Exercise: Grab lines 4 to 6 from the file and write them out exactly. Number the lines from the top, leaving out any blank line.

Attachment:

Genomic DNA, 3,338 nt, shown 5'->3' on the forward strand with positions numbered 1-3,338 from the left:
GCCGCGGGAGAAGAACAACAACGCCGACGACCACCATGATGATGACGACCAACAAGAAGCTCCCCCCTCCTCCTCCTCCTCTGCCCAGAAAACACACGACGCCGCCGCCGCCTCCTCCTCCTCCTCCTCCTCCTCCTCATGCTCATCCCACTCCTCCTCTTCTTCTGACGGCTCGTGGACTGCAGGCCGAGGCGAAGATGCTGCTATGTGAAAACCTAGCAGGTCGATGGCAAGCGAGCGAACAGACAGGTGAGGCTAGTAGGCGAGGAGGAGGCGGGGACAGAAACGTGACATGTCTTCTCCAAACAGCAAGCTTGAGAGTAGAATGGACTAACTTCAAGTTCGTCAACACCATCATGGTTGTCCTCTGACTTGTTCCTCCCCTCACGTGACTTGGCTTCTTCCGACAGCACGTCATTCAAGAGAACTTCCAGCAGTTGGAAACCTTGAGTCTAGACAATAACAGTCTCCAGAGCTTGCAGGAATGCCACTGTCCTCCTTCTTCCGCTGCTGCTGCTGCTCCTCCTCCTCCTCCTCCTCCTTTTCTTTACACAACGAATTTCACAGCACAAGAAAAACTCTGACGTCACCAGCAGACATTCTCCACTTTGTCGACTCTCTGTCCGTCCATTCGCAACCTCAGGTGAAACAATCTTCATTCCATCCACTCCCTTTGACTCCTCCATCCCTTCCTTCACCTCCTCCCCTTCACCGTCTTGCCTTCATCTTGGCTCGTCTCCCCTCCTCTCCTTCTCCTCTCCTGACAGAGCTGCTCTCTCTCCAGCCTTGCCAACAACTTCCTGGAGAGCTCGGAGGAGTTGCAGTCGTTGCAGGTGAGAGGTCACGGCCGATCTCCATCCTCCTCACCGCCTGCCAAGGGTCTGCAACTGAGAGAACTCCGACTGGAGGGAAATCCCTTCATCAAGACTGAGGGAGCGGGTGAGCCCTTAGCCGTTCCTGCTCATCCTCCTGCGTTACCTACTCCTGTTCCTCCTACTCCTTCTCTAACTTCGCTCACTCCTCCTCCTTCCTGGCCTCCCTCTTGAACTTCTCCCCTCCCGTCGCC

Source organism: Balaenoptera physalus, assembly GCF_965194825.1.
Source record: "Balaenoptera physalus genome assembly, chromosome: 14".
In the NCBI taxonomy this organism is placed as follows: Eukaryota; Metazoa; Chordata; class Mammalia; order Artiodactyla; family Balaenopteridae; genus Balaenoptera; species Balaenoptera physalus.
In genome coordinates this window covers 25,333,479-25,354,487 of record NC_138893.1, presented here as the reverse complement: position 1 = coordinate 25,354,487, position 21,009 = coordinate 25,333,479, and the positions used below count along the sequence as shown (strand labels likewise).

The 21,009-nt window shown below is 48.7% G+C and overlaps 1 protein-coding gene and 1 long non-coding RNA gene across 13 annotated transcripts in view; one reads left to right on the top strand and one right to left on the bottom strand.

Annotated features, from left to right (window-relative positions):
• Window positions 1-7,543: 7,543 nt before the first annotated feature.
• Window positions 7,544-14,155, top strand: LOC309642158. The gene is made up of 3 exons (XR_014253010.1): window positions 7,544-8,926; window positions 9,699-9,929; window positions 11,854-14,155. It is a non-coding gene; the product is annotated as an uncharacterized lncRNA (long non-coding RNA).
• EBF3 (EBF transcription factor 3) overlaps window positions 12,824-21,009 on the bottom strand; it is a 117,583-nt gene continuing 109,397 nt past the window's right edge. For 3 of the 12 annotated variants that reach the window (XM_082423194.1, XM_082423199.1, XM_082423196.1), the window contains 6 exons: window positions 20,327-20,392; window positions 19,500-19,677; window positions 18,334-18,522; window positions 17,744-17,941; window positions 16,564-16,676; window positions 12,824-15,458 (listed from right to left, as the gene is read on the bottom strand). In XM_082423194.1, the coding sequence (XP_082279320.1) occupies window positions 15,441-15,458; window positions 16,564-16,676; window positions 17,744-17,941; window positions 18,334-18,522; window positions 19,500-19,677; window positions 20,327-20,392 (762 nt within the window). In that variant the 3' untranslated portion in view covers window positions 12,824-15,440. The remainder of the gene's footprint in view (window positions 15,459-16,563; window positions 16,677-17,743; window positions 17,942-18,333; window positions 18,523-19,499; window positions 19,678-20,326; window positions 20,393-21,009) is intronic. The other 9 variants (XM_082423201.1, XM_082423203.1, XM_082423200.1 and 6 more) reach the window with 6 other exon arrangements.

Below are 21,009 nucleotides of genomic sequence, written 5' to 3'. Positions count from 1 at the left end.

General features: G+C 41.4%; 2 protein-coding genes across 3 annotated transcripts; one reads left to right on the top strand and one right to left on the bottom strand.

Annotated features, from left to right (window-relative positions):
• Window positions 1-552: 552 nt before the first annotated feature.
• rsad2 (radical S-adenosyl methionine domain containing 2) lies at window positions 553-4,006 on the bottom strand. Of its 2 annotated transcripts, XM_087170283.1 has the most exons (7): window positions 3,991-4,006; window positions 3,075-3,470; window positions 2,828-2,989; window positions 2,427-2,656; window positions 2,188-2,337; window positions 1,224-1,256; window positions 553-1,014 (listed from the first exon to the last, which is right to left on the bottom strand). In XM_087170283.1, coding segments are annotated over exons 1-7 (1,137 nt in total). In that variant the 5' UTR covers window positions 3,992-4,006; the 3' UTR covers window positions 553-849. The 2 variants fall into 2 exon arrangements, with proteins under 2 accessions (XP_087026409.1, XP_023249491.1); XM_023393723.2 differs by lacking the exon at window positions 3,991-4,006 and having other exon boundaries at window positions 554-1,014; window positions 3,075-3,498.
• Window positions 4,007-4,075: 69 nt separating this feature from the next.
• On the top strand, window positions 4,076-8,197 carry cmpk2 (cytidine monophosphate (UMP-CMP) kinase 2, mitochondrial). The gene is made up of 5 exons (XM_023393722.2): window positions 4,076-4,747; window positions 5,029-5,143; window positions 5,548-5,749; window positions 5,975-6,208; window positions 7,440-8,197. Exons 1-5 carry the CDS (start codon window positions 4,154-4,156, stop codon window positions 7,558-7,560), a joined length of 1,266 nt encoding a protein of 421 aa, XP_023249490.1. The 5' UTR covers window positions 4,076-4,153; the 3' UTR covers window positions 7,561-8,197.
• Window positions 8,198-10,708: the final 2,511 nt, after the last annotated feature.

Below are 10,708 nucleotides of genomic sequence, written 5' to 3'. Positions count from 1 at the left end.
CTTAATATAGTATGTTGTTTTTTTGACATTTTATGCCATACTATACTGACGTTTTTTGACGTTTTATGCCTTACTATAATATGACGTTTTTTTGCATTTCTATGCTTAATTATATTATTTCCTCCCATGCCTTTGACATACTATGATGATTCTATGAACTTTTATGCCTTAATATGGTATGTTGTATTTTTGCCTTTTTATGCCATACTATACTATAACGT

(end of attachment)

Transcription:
Source record: "Balaenoptera physalus genome assembly, chromosome: 14".
In the NCBI taxonomy this organism is placed as follows: Eukaryota; Metazoa; Chordata; class Mammalia; order Artiodactyla; family Balaenopteridae; genus Balaenoptera; species Balaenoptera physalus.
In genome coordinates this window covers 25,333,479-25,354,487 of record NC_138893.1, presented here as the reverse complement: position 1 = coordinate 25,354,487, position 21,009 = coordinate 25,333,479, and the positions used below count along the sequence as shown (strand labels likewise).